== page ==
the mentors and their students,
those who feel abandoned,
the mad scientists,
and the havers of ideas - no matter how big or how small, ‘good’ or ‘bad’ - because without you, nothing would exist.
Thank you to:
ClantucketRed, whose accent tag video formed the backbone of my research into an East Texas accent, and to Kelsey Bobian as well. I hope I’ve captured the spirit of your accent, and that any Texans who may read this see it as a celebration of your sound, and not an insult to it.
The Crewniverse, for creating the rich and intriguing concepts on which I’ve based my own.
And finally to anyone who reads the story - or any of its chapters - and enjoys it.
Prime Kindergarten interior: somewhere beneath the canyon.
“Ow.” the blonde said flatly, scowling up at her.
The black Gem folded her arms.
“This may come as a surprise to you, but when I asked to be put down I didn’t mean that I wanted to be dropped…”
“You asked to be put down? I am so sorry, Empress, so sorry. Forgive me for questioning you, but your tone made it sound more like an order, and I know how much you hate it when your orders aren’t treated as matters of urgency.”
“You’re so funny.” the blonde said icily. “Anyway, I’m pretty sure I told you to stop calling me that…”
“I’m pretty sure you did, but how could I when you’re so… imperious? Addressing you without your title, it just wouldn’t be right, you know?”
“Are you going to stand there failing at humour all day, or are you going to help me up?”
With a sigh, the black Gem extended her hand and pulled the blonde to her feet.
As she brushed herself off she asked:
“How do you do that anyway?”
“Do what, drop you? I just tilt my arms like this,” said the darker Gem, raising her arms and letting them fall, “and then gravity does the rest.”
“I meant, how come you’re always holding me when we de-fuse?”
“It’s weird you know, I’ve been asking myself the same question for a while now… Perhaps it’s because of your subconscious need for safety and support, both of which you find in my arms?”
“You’re literally the most irritating person in this whole facility...” sighed the blonde, covering her brow with her palm. “How… how did I even get stuck with you?”
“Well I’m just throwing some ideas around here, but I’m going to guess that it’s because you demand perfection from absolutely everything, and because nobody understands the way my time-management schedule is set up. Ohhhhh yeah, and you just, don’t get the concept of delegation.”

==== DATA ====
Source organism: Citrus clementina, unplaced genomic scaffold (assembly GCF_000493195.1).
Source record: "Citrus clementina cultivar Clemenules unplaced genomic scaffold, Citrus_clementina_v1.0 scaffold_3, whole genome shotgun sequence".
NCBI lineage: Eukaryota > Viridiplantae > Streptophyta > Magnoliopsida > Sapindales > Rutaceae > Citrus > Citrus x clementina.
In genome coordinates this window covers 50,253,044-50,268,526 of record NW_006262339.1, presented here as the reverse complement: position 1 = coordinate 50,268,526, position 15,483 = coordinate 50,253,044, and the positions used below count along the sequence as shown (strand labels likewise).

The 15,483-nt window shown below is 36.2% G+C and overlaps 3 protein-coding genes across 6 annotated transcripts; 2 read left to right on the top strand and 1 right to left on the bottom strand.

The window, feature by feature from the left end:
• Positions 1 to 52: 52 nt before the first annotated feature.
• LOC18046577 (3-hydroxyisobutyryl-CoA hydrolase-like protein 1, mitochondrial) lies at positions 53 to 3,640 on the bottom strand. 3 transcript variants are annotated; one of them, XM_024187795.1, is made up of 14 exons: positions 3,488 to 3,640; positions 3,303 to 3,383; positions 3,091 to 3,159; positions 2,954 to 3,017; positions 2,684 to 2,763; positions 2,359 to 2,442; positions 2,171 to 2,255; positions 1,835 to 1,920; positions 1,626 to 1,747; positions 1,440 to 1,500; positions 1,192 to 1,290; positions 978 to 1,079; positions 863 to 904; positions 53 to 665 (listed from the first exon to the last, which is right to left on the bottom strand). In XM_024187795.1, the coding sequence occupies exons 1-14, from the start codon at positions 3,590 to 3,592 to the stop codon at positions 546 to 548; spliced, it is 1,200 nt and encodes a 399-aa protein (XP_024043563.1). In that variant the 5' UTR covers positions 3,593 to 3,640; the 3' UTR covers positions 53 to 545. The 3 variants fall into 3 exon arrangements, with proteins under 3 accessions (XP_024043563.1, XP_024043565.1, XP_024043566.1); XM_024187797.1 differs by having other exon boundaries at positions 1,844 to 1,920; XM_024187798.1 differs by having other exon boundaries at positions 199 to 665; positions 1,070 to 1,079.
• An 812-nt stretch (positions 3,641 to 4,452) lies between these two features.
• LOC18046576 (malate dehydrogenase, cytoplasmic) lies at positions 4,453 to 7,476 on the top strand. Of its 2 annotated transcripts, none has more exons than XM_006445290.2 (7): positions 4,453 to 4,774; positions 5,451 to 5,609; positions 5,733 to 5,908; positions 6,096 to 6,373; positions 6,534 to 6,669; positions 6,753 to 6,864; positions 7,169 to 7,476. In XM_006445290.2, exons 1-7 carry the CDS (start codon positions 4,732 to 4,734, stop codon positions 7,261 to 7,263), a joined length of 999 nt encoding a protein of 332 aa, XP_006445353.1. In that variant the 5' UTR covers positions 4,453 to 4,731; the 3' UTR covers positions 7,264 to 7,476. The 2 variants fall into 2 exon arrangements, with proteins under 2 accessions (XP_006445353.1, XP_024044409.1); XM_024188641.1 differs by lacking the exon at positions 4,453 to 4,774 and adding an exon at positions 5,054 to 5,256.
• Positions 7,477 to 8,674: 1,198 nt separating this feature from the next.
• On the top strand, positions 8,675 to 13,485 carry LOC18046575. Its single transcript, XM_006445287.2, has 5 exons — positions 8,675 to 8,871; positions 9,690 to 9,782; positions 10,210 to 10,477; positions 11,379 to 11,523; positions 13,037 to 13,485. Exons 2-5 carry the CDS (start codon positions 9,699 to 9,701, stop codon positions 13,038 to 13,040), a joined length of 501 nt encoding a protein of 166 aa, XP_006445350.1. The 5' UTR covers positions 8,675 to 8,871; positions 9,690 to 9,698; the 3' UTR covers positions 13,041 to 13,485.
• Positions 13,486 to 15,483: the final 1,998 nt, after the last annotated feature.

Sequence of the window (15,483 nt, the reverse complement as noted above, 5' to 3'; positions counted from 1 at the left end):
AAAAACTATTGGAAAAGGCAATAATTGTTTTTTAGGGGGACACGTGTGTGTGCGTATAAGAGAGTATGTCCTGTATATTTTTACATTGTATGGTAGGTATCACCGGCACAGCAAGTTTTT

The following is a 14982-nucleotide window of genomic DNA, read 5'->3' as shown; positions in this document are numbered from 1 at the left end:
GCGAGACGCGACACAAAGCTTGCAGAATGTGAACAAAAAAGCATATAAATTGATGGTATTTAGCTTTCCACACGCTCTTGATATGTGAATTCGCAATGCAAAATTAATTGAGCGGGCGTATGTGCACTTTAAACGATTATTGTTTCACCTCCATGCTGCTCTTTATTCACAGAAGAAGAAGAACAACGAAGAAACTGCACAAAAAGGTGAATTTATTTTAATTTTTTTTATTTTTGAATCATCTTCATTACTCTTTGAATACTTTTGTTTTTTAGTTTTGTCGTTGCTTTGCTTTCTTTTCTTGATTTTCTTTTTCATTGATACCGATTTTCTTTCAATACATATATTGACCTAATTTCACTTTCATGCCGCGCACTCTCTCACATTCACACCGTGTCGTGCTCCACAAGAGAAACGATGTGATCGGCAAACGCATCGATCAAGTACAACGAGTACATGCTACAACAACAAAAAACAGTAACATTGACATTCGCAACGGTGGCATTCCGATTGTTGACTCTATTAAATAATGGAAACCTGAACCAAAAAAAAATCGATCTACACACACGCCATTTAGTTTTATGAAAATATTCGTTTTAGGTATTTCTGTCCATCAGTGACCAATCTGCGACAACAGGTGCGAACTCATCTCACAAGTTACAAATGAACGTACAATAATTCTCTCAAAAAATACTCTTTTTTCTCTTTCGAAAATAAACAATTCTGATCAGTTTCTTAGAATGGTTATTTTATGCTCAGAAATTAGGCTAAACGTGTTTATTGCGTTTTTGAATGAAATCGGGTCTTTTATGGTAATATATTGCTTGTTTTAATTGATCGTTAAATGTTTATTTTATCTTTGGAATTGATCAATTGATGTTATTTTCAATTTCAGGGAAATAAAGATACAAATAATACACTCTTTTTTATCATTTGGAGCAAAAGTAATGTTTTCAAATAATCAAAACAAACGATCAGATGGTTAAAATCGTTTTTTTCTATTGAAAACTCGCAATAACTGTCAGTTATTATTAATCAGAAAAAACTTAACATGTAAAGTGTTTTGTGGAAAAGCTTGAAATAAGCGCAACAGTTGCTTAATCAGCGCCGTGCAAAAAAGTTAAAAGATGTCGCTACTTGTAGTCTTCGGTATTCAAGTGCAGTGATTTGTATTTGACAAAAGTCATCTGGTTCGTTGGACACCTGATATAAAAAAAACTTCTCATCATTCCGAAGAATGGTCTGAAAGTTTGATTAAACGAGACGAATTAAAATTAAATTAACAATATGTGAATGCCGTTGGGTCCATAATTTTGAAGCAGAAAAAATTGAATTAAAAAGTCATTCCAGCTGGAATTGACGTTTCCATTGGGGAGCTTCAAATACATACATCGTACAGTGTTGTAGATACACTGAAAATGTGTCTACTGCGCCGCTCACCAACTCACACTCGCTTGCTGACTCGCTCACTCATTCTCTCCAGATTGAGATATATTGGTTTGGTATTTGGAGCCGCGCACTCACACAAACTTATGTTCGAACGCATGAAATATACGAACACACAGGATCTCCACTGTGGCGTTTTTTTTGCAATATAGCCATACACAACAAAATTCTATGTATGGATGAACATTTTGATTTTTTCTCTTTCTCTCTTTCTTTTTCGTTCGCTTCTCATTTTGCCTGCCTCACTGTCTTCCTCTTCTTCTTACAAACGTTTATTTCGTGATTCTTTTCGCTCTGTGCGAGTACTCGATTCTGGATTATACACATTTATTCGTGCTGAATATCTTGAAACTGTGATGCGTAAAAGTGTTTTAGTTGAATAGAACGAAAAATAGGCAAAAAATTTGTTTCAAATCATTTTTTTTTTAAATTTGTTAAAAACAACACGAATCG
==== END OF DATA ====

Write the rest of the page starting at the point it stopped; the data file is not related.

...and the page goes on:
“That question was meant to be rhetorical.”
“It was meant to be? Because—”
“Reh - tore - ih - cul!” enunciated the now flustered blonde, cutting the other off before she had a chance to say anything more. “Ohmygem I can’t actually believe I’m having this conversation with you!” she said, fanning herself melodramatically. “Aren’t you supposed to be a calming influence? I swear, stressing me out must be in your job description…”
“And splitting up Onyx must be in yours, but I won’t hold it against you.” she retorted with a grin.
“Hey, I don’t separate her by myself you know! We have to be mentally synchronised to maintain stability: last time I checked, we, involved more than one person.”
“Yeah, and one of our persons insists on being in a state of mind that is actually terrible for fusion.”
“You make it sound like I consciously brought us here, just to be contrary.”
“You didn’t?!” teased the black Gem with mock incredulity.
“No!” the indignant blonde said loudly, confused at how she could even think of such a stupid question.
“…You can be quite contrary though.” the dark-skinned Gem said in a matter-of-fact way.
“I’m not contrary!”
“Contrary is the wrong word, isn’t it… but you do worry too much.”
“I am not worrying! I’m… I’m… I am approaching this with the correct level of seriousness!” the blonde declared accusingly.
A totally unconvinced eyebrow rose in response to the declaration.
“It’s true!” she insisted defensively.
“Alright then, Empress; if you’re not worried then what’s up, because we were perfectly stable a minute ago, and Onyx is hardly likely to unfuse herself —especially when there’s an opportunity to see Hematite.”
Then her eyes flickered: their usual monochromatic white taking on a higher intensity glow for a moment, as a thought she’d had before reoccurred to her. A mischievous smile spread across her face, and with that the blond had missed her chance to offer a reply:
“Is that what’s bothering you? Has the thought of seeing our beloved director got you all in a stir?”
“Oh. My. Stars. You’re incredible… absolutely incredible…” the blonde said with a slow shaking of her head. “Do we actually stay fused all day, or do I just hallucinate that so I don’t have to see you so often? Our synchronization must be some kind of miracle —or localized distortion of reality… I swear you’re just— I can’t even— oh my gem; if there was a kindergarten on every planet in the universe, they still wouldn’t be able to make someone as annoying as you. I give up; you are just so, so beyond hope...”